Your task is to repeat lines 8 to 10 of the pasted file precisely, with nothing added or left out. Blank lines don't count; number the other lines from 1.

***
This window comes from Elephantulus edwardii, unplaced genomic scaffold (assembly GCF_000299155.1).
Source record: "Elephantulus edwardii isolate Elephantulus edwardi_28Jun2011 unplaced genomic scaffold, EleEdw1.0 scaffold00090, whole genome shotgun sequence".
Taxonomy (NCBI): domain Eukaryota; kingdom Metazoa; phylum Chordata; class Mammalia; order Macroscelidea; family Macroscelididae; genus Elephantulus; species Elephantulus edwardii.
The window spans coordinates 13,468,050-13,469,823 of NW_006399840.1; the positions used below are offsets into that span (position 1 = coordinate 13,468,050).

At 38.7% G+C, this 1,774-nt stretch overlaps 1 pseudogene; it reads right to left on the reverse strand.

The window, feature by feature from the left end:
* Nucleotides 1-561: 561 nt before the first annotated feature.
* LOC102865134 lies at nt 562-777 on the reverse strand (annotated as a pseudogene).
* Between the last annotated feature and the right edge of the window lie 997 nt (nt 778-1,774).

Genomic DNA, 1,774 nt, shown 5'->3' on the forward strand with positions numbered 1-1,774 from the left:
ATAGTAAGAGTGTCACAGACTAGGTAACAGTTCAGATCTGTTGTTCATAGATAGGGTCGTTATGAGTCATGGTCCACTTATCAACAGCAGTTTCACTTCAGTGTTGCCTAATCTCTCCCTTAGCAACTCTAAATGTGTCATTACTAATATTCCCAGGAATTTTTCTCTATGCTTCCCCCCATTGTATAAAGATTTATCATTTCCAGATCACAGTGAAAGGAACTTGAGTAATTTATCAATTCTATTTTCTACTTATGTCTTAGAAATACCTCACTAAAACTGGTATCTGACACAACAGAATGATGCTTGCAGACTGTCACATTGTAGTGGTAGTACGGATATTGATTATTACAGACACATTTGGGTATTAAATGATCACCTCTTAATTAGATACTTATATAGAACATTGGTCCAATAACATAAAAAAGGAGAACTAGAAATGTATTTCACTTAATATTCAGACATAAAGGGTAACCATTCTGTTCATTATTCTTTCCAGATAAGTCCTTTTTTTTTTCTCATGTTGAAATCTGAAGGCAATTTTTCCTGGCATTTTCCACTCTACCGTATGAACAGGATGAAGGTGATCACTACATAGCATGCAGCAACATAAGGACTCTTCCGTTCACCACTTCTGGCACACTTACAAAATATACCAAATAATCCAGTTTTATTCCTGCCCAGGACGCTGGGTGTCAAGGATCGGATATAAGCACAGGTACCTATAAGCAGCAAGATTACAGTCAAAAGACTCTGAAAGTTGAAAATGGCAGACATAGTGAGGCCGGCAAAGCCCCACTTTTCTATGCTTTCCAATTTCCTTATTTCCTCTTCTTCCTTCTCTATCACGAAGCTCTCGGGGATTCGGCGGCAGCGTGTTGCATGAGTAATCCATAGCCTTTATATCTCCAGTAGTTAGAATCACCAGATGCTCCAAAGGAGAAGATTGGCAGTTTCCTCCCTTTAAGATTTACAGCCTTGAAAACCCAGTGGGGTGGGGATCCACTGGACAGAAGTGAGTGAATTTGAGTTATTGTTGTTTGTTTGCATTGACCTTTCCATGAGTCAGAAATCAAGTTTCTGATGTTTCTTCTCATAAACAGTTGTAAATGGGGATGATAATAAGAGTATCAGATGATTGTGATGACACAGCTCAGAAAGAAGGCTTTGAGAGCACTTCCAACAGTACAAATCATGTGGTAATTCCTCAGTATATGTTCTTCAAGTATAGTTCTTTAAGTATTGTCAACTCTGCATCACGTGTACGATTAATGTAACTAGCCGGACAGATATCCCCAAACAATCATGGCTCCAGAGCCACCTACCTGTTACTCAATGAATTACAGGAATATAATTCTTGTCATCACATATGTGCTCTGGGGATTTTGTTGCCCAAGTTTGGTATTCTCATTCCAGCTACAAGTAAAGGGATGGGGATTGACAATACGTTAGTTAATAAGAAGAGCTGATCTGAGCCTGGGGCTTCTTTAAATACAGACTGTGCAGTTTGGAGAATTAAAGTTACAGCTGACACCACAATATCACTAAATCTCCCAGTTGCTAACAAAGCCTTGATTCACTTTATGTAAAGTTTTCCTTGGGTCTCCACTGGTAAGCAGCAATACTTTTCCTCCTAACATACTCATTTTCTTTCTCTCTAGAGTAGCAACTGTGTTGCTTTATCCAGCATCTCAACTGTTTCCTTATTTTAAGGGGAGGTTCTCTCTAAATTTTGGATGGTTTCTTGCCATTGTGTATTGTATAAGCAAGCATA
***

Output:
* LOC102865134 lies at nt 562-777 on the reverse strand (annotated as a pseudogene).
* Between the last annotated feature and the right edge of the window lie 997 nt (nt 778-1,774).

Genomic DNA, 1,774 nt, shown 5'->3' on the forward strand with positions numbered 1-1,774 from the left: